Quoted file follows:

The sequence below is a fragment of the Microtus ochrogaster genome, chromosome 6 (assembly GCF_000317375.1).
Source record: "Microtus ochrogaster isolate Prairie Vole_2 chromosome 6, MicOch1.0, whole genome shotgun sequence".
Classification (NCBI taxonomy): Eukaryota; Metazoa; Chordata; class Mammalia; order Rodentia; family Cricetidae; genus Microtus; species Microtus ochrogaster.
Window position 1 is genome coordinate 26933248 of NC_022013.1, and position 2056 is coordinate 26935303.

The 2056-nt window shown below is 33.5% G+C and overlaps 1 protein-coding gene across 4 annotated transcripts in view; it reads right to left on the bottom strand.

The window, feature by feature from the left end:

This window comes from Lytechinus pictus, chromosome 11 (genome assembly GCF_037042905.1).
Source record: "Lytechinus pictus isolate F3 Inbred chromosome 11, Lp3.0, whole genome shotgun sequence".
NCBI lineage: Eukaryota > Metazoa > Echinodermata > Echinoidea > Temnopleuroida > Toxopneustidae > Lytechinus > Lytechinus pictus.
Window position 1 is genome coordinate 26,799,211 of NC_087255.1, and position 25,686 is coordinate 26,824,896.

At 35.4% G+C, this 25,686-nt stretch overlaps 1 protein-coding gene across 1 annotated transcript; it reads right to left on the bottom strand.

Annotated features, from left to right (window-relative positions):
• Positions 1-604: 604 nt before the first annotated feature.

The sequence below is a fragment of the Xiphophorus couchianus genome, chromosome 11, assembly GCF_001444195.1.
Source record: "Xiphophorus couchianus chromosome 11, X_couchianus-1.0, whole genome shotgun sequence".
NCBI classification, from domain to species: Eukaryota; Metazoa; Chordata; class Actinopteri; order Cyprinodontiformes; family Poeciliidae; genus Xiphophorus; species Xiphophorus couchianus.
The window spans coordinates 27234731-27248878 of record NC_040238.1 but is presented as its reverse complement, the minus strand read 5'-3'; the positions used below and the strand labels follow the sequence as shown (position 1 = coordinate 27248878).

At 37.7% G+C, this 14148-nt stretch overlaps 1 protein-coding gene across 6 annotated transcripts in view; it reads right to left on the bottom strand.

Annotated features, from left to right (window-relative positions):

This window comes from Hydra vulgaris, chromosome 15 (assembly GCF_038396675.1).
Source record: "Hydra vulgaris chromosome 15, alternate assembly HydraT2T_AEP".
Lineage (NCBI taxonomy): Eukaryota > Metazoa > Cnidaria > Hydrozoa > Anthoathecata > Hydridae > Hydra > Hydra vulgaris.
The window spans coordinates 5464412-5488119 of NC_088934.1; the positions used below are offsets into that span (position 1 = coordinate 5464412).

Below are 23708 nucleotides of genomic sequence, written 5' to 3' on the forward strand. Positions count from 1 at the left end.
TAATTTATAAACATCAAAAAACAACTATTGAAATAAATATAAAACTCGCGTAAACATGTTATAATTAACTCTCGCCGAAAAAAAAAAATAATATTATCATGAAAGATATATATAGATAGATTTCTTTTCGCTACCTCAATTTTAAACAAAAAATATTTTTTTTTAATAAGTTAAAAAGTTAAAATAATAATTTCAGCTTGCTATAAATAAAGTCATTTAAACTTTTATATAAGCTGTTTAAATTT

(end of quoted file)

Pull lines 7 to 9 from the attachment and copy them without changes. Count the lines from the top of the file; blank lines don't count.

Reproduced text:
This window comes from Lytechinus pictus, chromosome 11 (genome assembly GCF_037042905.1).
Source record: "Lytechinus pictus isolate F3 Inbred chromosome 11, Lp3.0, whole genome shotgun sequence".
NCBI lineage: Eukaryota > Metazoa > Echinodermata > Echinoidea > Temnopleuroida > Toxopneustidae > Lytechinus > Lytechinus pictus.